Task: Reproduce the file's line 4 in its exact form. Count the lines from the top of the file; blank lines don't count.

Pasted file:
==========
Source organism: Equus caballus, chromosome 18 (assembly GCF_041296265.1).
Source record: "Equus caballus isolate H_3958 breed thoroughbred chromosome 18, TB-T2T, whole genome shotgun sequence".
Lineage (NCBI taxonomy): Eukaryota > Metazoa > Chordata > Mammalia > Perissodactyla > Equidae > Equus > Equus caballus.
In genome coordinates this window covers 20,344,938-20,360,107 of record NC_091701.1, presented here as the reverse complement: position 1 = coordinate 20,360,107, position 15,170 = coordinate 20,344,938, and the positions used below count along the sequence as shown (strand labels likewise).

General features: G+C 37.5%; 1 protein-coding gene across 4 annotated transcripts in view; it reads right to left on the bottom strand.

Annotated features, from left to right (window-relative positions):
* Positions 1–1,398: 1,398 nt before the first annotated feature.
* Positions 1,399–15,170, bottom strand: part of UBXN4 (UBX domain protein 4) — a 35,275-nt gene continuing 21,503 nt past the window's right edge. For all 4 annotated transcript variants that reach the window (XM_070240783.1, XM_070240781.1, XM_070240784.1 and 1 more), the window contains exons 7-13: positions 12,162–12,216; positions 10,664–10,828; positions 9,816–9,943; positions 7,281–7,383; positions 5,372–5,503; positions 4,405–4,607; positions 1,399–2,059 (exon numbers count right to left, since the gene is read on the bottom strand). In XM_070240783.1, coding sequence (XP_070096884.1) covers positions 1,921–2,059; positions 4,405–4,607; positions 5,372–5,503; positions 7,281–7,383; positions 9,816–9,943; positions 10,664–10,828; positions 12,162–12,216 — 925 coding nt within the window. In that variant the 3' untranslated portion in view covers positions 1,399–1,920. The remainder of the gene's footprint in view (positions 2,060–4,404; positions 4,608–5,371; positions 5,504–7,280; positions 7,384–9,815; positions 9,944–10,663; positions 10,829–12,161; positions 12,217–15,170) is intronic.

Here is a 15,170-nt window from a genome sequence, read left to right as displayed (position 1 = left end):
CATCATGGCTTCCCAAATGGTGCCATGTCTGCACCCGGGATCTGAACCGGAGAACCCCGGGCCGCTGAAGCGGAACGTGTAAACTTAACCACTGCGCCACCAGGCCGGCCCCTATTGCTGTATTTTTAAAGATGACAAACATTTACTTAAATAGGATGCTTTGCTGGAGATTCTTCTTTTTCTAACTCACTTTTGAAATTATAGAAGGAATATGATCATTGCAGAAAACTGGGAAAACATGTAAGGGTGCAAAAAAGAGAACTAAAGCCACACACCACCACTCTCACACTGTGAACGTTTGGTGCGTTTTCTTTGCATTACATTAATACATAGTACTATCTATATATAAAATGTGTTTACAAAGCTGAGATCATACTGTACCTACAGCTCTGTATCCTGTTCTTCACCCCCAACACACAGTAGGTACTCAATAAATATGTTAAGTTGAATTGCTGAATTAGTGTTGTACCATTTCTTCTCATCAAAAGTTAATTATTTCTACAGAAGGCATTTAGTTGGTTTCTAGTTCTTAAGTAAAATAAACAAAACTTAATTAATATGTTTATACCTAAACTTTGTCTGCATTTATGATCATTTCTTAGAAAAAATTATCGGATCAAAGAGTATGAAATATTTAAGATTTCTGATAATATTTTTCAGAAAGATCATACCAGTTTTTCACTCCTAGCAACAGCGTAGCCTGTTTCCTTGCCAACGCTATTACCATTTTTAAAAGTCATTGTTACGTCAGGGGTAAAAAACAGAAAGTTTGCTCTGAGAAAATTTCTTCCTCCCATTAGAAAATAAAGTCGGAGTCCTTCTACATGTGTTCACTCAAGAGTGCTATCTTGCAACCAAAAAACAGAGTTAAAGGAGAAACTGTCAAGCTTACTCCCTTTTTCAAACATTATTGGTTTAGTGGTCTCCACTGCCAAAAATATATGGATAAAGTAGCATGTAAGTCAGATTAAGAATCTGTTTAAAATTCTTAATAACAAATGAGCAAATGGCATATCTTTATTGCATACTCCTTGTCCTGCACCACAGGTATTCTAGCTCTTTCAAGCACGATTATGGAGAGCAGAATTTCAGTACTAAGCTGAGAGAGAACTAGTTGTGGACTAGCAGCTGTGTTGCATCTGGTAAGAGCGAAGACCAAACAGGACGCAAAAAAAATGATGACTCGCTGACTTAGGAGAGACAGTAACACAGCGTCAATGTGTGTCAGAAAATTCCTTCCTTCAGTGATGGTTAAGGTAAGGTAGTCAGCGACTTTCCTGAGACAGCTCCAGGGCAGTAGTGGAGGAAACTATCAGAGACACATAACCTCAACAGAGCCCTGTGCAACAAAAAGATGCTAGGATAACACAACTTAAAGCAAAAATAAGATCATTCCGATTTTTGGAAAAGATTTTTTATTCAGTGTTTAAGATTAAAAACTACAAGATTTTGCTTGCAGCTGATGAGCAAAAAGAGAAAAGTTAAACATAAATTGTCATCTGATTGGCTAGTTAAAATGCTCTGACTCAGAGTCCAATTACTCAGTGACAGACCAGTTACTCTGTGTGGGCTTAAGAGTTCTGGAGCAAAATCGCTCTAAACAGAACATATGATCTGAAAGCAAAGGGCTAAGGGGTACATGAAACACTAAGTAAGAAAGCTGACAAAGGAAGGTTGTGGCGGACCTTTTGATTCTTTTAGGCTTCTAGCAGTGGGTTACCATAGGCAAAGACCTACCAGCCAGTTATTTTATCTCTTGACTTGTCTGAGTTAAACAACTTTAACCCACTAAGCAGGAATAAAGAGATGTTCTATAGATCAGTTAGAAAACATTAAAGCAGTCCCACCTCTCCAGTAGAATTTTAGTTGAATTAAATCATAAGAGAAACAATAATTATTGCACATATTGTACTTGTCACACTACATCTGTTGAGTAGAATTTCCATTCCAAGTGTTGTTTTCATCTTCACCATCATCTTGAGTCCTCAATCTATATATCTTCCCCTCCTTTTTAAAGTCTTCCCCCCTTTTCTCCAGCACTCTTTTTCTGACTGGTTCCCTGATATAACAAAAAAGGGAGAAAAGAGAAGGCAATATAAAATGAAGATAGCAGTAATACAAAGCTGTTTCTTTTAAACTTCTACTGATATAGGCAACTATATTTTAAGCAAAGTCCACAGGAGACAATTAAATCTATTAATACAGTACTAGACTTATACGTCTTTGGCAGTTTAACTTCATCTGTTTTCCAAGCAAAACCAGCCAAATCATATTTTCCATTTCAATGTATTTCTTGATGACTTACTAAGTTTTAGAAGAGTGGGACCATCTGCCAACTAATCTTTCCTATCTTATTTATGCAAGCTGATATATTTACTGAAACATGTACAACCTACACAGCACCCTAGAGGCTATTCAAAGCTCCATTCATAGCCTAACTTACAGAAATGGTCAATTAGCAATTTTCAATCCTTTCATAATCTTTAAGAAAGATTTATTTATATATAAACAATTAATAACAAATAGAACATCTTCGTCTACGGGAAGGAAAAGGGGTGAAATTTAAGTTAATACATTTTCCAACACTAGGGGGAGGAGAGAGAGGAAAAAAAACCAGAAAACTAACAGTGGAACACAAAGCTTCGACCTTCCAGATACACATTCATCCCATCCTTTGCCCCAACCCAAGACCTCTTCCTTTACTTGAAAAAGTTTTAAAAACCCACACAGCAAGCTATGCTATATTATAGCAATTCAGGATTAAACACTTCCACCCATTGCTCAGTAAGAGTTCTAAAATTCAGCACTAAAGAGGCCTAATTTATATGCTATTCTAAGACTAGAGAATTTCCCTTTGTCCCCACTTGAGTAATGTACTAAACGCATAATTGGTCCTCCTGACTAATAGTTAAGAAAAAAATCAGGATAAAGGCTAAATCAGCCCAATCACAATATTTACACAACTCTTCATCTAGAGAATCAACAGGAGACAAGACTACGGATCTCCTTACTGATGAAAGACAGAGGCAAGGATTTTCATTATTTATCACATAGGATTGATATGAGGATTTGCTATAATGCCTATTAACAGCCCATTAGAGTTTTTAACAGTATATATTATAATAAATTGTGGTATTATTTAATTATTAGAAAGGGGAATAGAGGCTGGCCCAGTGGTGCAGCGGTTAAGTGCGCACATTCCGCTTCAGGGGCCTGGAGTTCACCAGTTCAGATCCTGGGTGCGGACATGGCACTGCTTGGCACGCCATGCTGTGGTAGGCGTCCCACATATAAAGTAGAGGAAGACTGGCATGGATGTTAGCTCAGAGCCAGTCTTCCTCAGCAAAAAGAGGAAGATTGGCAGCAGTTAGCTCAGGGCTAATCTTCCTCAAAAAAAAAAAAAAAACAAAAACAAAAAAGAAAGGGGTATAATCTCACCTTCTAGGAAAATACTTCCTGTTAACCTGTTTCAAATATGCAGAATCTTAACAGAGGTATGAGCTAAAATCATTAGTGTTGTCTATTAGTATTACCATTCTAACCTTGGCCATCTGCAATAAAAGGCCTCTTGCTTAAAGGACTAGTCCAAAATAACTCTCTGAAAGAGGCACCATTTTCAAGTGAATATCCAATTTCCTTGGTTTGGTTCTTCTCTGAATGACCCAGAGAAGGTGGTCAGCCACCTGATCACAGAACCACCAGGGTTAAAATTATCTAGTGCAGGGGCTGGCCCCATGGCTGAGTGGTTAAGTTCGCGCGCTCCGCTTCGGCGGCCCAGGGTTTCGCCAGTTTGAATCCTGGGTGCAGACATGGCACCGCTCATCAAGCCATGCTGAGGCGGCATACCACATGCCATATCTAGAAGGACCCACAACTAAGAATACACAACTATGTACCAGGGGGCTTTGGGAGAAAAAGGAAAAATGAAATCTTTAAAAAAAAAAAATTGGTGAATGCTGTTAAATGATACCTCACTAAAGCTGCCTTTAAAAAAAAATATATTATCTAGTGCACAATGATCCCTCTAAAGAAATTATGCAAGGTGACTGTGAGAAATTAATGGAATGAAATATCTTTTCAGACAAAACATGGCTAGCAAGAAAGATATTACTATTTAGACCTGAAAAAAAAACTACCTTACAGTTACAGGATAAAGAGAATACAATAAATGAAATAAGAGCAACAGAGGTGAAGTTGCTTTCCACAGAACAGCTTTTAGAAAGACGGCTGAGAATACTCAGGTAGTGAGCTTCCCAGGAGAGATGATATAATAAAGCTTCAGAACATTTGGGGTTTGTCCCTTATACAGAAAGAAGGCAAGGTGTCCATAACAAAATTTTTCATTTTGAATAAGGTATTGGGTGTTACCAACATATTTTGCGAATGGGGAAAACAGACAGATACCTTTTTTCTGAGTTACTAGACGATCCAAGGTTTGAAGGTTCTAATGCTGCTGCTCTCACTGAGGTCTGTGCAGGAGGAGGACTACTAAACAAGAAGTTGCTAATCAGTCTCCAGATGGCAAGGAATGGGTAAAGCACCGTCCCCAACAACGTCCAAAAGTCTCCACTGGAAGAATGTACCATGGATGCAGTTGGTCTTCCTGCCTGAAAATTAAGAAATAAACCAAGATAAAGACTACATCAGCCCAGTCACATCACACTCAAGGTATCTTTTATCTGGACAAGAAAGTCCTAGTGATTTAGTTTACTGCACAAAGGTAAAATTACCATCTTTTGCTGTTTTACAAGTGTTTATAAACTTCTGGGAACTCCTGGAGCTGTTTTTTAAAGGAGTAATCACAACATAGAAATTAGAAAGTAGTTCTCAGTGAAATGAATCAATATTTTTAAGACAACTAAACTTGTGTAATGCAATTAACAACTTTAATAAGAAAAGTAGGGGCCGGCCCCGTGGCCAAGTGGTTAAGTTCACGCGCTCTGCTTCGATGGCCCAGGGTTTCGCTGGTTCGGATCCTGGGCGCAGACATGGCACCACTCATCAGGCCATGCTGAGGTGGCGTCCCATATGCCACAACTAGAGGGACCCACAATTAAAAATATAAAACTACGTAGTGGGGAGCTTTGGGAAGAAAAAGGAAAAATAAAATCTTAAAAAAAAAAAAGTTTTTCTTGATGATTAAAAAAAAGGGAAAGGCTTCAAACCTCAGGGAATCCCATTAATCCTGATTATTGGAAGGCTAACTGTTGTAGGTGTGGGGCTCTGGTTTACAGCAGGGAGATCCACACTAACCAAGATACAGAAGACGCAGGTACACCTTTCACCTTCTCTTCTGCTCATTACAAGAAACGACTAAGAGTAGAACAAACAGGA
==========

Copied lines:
In genome coordinates this window covers 20,344,938-20,360,107 of record NC_091701.1, presented here as the reverse complement: position 1 = coordinate 20,360,107, position 15,170 = coordinate 20,344,938, and the positions used below count along the sequence as shown (strand labels likewise).